My 9 year old is picky now when he was my best eater before. All of my kids are willing to try new things, but the normal things are where we run in to problems. I have kid who REFUSES to eat anything at McDonalds...one who hates pizza and ice cream...and another who really loves his meat and potatoes.

What we serve is what's for dinner. They can eat it or not, but it's dinner. If I am making something I KNOW someone doesn't like, I'll try to accommodate. For instance, 3 of the 5 of us like chicken enchilada's, so I'll leave extra chicken out for the two who don't and they can make their own side. If it's spaghetti that I know everyone likes, that's it.

I say make her TRY whatever it is you give her. If she doesn't like it, she can make her own sandwich, but she must try it first.



answers from Oklahoma City on

Kids who don't eat don't eventually give up their independence and eat, they end up in the hospital and are sick.

If she doesn't eat what you fix then she sits at the table while everyone is eating and asked to at least attend the meal. Then afterwards she can fix her own pb&j or what ever.

I do suggest that you can fix a variety of foods at your meals and that you could always include something easy as one of the sides, like mac and cheese. It's a few minutes work and everyone can partake of it.

So if you fix fried chicken, mashed potatoes, and gravy, you could fix a box of mac and cheese as a side too. They even have that as a side and KFC.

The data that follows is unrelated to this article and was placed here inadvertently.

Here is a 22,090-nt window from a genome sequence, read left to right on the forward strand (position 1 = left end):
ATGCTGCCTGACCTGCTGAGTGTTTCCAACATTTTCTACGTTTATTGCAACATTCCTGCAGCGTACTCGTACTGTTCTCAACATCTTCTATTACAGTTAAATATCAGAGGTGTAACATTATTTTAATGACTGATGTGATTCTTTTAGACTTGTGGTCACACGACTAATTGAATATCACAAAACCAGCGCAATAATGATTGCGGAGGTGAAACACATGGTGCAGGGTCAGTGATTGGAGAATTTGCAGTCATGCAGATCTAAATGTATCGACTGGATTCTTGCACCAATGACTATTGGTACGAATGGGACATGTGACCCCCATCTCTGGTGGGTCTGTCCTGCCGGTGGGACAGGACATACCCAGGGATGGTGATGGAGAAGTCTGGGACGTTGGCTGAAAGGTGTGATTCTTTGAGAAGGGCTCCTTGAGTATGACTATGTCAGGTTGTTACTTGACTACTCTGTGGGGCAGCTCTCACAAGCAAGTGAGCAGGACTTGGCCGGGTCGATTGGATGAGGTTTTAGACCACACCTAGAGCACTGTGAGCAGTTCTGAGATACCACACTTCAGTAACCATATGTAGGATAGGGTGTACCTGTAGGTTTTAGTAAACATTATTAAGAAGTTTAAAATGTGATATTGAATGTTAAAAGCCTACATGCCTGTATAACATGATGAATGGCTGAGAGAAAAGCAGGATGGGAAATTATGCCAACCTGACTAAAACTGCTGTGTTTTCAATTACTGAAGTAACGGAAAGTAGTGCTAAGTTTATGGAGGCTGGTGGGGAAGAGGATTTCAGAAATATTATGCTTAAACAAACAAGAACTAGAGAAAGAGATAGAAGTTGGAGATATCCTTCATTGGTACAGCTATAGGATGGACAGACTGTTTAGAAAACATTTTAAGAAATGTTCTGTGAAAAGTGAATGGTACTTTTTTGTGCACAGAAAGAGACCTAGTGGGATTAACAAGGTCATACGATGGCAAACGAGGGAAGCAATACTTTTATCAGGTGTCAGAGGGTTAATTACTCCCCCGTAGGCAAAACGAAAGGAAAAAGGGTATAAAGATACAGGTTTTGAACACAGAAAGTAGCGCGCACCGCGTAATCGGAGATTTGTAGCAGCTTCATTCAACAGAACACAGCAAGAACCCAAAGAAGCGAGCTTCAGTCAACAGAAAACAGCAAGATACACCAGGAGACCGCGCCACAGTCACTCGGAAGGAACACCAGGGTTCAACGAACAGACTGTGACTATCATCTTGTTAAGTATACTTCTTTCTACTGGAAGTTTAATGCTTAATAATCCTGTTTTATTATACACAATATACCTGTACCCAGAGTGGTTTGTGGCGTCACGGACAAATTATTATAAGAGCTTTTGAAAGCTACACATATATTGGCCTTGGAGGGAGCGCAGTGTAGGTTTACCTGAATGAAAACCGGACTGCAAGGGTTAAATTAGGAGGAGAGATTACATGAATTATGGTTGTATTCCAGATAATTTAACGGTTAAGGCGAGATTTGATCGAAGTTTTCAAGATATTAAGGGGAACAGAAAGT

Don't fix her an entire solitary meal but do incorporate her likes into your menu planning. Ask her to help you plan it. Let her have some say. She will have more input and be more open to trying new things but she will continue to develop her likes and dislikes.

As for it being defiant, do you really want her to be a yes person? To adults? Because not letting kids have a say in things or have their own opinions only teaches them to be a victim to an aggressive person.


answers from Phoenix on

Its cool she use to be a better eater. I think to keep that ball rolling, maybe get her involved in cooking and grocery shopping with you and make it fun. I wouldn't be worried. I would do for the time being those pediashakes with vitamins if your worried she wont get her daily vitamins.



answers from Sacramento on

Look up ARFID, also known as selective eating disorder. It often crops up around this age. Goes well beyond typical picky eating. There are support groups for it on Facebook, so don't hesitate to join there if you think it might be a match.